Theodore Roosevelt began writing The Naval War of 1812 while he was at Harvard in 1879. It was his first book, and he published it in 1881 after much study, just after being elected to the New York State Assembly. He was 23 years old at the time. This book quickly became the authoritative work on the subject, and Roosevelt became recognized as a historian. The writing of this book made people think he would be a good historian and eventually an elected official. There were several reasons for this, and today we will look at his unbiasedness, diligence and fame.
The Naval War of 1812 was the first relatively unbiased book on that subject. Previous accounts had been written, but they had been biased to their particular sides. Roosevelt says,
“It is to be regretted that most of the histories written on the subject, on either side of the Atlantic, should be of the 'hurrah' order of literature, with no attempt whatever to get at the truth, but merely to explain away the defeats or immensely exaggerate the victories suffered or gained by their own side.”1Throughout the book Roosevelt shows how the previous accounts twist, ignore or intentionally change facts. He says that it does no good to tell history that is not true. One of the most important things we get from studying history is knowing and therefore being able to avoid the faults of those who came before. If we skip the mistakes of our particular side, then we defeat the purpose for studying history at all. It is important that all historians be as relatively unbiased as possible, and Roosevelt fits that criteria. It is also important for people who are running for office to be unbiased, because otherwise they would not judge justly between different persons or ideas. Being unbiased is one of the most important qualifications for an elected official.
As Roosevelt wrote The Naval War of 1812, he carefully researched all the previous accounts of the war. He also delved into the archives at Washington and searched through the ships' logs and letters of the captains. He did this so that he would be as sure as possible that his story was correct. It is important that history books be well researched so that they will correctly portray what happened. Roosevelt did this, and though some of his details have been proved wrong, he still was very accurate. Roosevelt’s method of analyzing the battles has influenced all works on naval history that came after. He compared the different strengths of ships and fleets to help decide whether the loser was defeated by greater strength, or their own cowardice or lack of training. He carefully studied the naval tactics, and made tables of the relative strengths. Roosevelt's book effected later scholars through his carefully researched facts and conclusions, and also through the methods that he used. One historian said, "Roosevelt’s study of the War of 1812 influenced all subsequent scholarship on the naval aspects of the War of 1812 and continues to be reprinted. More than a classic, it remains, after 120 years, a standard study of the war."2 Diligence and accuracy are important characteristics for elected officials because it is necessary that they work hard in their positions, and make sure that they know everything possible on certain issues.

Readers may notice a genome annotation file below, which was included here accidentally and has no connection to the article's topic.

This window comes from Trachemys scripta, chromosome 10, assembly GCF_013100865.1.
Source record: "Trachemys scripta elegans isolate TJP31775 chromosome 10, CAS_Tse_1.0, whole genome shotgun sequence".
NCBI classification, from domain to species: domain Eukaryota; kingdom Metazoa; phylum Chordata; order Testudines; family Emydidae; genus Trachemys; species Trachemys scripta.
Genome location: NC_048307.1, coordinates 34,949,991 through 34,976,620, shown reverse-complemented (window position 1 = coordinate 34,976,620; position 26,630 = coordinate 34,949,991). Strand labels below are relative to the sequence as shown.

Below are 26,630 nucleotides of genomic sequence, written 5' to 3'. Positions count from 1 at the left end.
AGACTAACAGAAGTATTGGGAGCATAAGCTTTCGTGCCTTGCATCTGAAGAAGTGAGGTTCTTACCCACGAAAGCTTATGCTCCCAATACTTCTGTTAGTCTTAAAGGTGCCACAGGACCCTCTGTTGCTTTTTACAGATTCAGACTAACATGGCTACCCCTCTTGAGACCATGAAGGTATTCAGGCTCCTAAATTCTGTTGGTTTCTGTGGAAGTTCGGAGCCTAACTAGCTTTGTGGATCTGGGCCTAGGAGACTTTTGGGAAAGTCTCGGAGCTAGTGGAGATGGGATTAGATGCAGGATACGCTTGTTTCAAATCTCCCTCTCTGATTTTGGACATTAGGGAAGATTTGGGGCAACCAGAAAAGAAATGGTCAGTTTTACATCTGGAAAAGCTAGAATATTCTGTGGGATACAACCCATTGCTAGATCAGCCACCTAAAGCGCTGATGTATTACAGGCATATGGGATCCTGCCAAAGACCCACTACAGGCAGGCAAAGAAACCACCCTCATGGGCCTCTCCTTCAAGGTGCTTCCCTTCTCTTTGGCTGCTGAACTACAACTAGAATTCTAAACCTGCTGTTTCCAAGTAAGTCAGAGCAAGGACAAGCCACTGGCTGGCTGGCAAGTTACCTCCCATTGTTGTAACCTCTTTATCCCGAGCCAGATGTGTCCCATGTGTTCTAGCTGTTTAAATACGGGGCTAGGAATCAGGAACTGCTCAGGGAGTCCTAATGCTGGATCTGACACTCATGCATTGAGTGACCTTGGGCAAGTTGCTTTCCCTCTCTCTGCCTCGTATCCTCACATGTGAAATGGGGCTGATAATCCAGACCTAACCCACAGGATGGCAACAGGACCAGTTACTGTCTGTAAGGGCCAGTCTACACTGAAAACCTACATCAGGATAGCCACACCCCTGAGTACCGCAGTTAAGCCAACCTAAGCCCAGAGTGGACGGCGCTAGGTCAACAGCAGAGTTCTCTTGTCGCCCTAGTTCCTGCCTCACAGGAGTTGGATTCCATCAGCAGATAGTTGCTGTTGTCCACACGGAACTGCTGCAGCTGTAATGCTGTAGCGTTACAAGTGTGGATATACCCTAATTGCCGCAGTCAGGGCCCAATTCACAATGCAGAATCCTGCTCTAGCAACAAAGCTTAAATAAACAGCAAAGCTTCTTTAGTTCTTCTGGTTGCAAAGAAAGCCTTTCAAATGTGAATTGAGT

The third quality that we will consider is the prestige and fame that this book gave him. We have already seen how this book was so influential to other historians. By writing this book Roosevelt became a famous historian. When someone is running for political office it is very important that people recognize their name, and know something about them. Thereby they would be able to decide better whether or not to vote for them. By writing The Naval War of 1812, Roosevelt made himself more famous, and therefore advanced his chances to get elected.
After writing The Naval War of 1812, Theodore Roosevelt continued throughout his life to write history. He was also a soldier, rancher, statesman, and, most notably, President of the United States. His famous books on history, including The Naval War of 1812, helped him in politics. Besides giving him much of his income, they showed people some of the qualities that he had, which we have mentioned here, such as unbiasedness and diligence. Roosevelt's writing of The Naval War of 1812, greatly influenced both his political career, and future historical works.
1. Roosevelt, Theodore The Naval War of 1812 (New York: The Modern Library, 1999) p. 205
2. Crawford, Michael J.. "The Lasting Influence of Theodore Roosevelt’s 'Naval War of 1812'". ijnhonline.org. International Journal of Naval History. http://www.ijnhonline.org/volume1_number1_Apr02/article_crawford_roosevelt_1812.doc.htm Retrieved 2009-08-11.